I’ll be honest, I almost completely stayed in bed this morning. I told myself, get up, or don’t do this at all, you won’t regret it.
I went and grabbed a coffee at Kuppajo and walked to the school of Architecture for a school project.
Here’s a photo of me, completely disheveled but happy walking there in the brisk morning air.
Honesty hour: I wasn’t a big fan of shooting HDR because I thought that the same look could be achieved without the time-consuming photo stitching that it takes post-processing.
Here’s the thing, I knew I should’ve been a fan. I should’ve been over the moon to shoot HDR. I’ve come to realize it’s such a beautiful way to bring out the full dynamic range in a photograph, and highlight details in a way no other way possible.
Here’s a quick story to highlight why I should’ve been a fan of what I thought was a nitty gritty post-processing technique. I first started photographing night photography at the Ten nightclub and lounge and I absolutely hated it at first.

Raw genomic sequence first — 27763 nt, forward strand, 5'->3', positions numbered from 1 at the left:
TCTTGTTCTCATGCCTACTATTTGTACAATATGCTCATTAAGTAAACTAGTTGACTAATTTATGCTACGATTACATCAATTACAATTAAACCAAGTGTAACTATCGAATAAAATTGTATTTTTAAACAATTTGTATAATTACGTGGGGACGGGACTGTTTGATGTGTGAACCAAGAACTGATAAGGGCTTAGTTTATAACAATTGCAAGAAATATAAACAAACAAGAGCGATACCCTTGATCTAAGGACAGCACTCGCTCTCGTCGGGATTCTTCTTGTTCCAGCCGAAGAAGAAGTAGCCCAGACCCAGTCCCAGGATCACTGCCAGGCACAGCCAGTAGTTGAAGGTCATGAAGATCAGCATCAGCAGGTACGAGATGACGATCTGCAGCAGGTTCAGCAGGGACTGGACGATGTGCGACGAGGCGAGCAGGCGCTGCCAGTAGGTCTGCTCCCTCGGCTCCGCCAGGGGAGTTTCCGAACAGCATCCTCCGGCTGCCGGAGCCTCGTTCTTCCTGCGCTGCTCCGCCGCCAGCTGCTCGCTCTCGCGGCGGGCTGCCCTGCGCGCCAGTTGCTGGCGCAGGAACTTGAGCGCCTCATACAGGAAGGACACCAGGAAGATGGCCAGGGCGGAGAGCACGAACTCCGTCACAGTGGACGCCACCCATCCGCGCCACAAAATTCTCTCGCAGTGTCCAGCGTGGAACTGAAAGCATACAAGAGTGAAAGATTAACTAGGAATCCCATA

I despised figuring out low-light settings, trying to understand ambient lighting and how that meshed with using a flash.
I didn’t like working with drunk people and all of the loud noise. It was a boisterous and confusing experience for a long time.
But here’s the key word: it didn’t last forever. And over time, the photos I produced were great. And that challenging atmosphere combined with the technical challenges of using my flash in low-light situations forced me to understand so many other key elements of photography. It’s the reason I can do what I do now.
So here’s what I’ve learnt: when learning something new, do everything, every aspect with passion. Because every part of it will build you up to the artist you’re ultimately to become.
Here are the HDR photos I ended up taking (I took one nature photo, one with an object, and one interior architecture photo).